• Newer systems also have a ‘blocked filter’ warning light to warn when it needs changing or cleaning.

What types of positive pressure ventilation systems are available?

Usually, a positive pressure ventilation system will be installed in the loft and then have an air diffuser ducted to it.

Some systems have a pre-heat facility so that the air is warmed up before being pushed down through the air vents.

For flats, where there is not a loft space, a convenient wall with a duct air intake point, is a possibility.

The flat owner will need to duct the system to an outlet grille to help distribute the air evenly throughout their property.

Why should I install a PPV system?

Along with reducing problems with black mould and condensation, there are other positive reasons for installing a PPV system.

  • A PPV system will improve your home’s air quality;
  • Homeowners can preset the PPV settings to suit;
  • Some systems have pre-heat facilities to maintain comfort levels – which helps with the heating bills;
  • The airflow will be consistent when the system is in use.

Also, a qualified electrician should install your positive pressure ventilation unit and they should follow carefully the manufacturer’s instructions.

A PPV unit has been designed to be flexible and they are very easy to install.

Can I use a PPV system in my property?

Generally, a positive pressure ventilation system can be installed in most properties – though you need experts to do this and access to an exterior wall.

They may not be suited for every type of property, and for new builds:

  • New homes tend to be well-insulated with good draught-proofing but a PPV can still be used
  • New properties tend to have good levels of airtightness so the stale air will struggle for somewhere to go – and lead to the PPV unit coming under stress.
If you ever wondered what is positive pressure ventilation in buildings, you should know that new homes might not be well suited for a PPV system.

The other issue for those with a new build property is that a PPV may not be the ideal solution and it may be worth looking at a mechanical ventilation and heat recovery (MVHR) system instead.

The issue here is that you will not be forcing cold air into what is a warm home.

One issue for those homes built before 2010 is that they do not suffer from condensation as modern homes do.

That’s because they weren’t built to be airtight, so the building itself does the job of the PPV system.

Modern homes tend to be well-insulated and airtight so owners of older homes will seal the gaps in wall cavities, roof spaces and window frames.

That will keep the heat in a home and reduce draughts.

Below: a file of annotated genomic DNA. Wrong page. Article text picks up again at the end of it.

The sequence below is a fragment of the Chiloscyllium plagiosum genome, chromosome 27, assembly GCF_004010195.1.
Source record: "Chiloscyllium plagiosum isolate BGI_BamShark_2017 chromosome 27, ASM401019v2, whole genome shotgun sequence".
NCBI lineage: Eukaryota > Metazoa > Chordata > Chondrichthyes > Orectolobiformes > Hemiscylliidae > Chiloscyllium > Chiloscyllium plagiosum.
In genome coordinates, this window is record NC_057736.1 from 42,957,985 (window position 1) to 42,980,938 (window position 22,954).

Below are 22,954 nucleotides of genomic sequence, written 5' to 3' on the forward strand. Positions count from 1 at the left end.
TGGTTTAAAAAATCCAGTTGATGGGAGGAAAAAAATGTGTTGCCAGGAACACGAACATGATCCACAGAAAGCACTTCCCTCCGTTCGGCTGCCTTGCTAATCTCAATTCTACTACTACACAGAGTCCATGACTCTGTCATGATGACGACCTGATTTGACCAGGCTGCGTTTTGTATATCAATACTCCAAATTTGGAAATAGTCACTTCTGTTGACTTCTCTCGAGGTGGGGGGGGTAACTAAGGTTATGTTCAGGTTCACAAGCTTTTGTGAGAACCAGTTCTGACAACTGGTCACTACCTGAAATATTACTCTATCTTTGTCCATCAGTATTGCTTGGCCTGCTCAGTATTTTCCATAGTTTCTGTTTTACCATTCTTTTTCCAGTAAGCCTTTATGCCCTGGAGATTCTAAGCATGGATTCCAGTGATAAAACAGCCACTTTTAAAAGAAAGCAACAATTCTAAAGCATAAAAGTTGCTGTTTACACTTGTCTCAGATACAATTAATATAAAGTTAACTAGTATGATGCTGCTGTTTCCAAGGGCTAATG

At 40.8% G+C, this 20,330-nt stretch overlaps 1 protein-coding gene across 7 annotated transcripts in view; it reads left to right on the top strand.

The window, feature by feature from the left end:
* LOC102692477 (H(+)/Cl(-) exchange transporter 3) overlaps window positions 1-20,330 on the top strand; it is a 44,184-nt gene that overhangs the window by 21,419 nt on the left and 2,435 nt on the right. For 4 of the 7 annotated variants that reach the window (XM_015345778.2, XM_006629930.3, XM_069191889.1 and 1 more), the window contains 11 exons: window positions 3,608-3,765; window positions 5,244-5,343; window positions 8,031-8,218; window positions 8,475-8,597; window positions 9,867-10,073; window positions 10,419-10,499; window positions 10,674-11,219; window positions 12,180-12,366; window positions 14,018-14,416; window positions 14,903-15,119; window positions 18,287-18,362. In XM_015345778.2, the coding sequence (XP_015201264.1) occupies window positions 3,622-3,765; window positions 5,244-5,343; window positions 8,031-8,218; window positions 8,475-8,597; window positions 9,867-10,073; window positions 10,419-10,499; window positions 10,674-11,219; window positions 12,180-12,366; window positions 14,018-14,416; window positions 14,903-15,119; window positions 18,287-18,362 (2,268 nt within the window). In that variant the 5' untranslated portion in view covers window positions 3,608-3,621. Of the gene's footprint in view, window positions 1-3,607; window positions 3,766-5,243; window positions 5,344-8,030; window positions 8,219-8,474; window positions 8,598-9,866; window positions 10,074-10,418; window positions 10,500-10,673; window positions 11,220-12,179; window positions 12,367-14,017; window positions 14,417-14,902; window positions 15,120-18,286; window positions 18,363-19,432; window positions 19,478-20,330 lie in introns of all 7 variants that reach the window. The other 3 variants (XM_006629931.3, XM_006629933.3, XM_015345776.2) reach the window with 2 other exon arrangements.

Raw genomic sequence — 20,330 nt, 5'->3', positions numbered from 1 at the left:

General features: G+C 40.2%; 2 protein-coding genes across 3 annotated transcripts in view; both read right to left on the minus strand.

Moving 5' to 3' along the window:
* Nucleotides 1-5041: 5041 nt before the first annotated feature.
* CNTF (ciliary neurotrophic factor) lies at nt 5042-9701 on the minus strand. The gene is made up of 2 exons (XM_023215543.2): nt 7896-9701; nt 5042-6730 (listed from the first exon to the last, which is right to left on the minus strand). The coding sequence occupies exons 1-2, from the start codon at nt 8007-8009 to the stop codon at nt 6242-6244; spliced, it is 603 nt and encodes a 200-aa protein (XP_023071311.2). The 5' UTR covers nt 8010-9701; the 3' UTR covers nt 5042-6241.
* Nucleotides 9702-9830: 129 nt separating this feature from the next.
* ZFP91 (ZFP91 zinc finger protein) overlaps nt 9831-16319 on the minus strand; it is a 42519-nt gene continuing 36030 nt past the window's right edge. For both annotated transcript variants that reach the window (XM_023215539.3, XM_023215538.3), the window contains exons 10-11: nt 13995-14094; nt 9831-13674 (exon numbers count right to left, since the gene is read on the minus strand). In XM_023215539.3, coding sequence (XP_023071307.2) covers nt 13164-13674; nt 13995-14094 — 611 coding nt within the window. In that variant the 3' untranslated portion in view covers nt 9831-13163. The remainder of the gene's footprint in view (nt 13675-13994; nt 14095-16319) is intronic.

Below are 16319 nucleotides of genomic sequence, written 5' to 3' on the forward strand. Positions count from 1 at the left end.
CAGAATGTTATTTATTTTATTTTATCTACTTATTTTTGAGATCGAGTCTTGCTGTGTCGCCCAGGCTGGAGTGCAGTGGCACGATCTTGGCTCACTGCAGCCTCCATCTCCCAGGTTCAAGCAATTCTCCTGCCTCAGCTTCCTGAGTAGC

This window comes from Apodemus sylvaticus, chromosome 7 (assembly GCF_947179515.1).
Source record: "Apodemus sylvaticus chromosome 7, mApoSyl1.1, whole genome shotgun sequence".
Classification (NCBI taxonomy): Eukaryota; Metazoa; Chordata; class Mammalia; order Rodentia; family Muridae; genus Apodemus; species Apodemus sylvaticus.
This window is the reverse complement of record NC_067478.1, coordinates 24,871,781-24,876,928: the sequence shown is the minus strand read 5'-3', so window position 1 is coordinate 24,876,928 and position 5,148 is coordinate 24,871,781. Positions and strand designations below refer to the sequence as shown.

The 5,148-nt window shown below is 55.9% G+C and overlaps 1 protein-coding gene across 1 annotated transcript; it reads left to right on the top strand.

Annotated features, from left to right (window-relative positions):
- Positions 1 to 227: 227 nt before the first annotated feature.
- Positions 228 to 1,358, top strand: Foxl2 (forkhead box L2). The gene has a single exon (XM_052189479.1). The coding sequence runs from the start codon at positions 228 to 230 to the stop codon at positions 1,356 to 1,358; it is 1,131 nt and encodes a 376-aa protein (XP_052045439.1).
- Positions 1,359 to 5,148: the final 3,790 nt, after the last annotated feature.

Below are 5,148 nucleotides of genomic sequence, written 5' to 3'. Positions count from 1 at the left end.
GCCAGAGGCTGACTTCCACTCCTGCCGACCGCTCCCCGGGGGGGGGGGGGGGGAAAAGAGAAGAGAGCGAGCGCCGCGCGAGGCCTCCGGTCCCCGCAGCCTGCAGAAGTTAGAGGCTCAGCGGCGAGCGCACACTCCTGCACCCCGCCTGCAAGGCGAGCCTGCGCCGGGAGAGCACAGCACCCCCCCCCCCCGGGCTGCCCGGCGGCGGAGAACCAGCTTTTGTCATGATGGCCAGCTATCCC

The downside is that the moist air that is in the property will not have the opportunity of escaping, and it is this that will cause condensation and create black mould.

The advantages of installing a positive pressure ventilation system

There are some positive reasons for installing a PPV system including:

  • They are cheap to buy;
  • They will not need lots of ductwork;
  • They are easy to install;
  • They are cheap to run.

By installing a PPV system you will be improving the home for those with allergies and improving ventilation for the entire property.

This will also reduce musty smells, the growth of black mould and having stagnant air in the property.

Another positive feature is that homes will no longer suffer from damaged paintwork or peeling wallpaper.

The disadvantages of installing a positive pressure ventilation system include your heating costs rising because you will be pushing cold air from outside into the home – unless you invest in a preheating PPV system.

Not every home is suitable for PPV

Flat owners need to be careful where their PPV unit is installed. You will need a specific wall-mounted unit, and these usually have an in-built heater and a range of running speeds.

It’s worth highlighting that the first downside of seeing heating costs rise also means that simply opening a window to reduce condensation will also make a heating system work harder to heat the property.

Why a PPV system is worth the money

For anybody who is experiencing problems with persistent black mould and condensation in their home, then a positive pressure ventilation system could be the answer.

Increasing the flow of clean, fresh air throughout the property and removing stagnant air will generally improve air quality and reduce condensation.

PPV experts highlight that for those homes struggling with condensation problems, your rooms will be transformed between four and six weeks after having a system installed.

This means that for a relatively inexpensive outlay, your property will be condensation-free with healthy air for those living there to breathe.

And for many people, understanding how positive pressure ventilation works in their home could lead to a reduction in black mould and condensation and boosting the air quality will be reason enough for making an investment.

Our recommended Positive Pressure Ventilation systems:

Nuaire Drimaster Eco Heat Condensation Control PIV Bundle for Lofts with Hygrometer
232 Reviews
Nuaire Drimaster Eco Heat Condensation Control PIV Bundle for Lofts with Hygrometer
  • Drimaster Eco Heat with 400w integral heater. Compatible with optional controllers and sensors. Free i-sells digital hygrometer included.
  • For homes with lofts for whole house ventilation. Complete with a FULL 7 Year Nuaire warranty.
  • Supplied with all required parts for installation, no additional ducting required.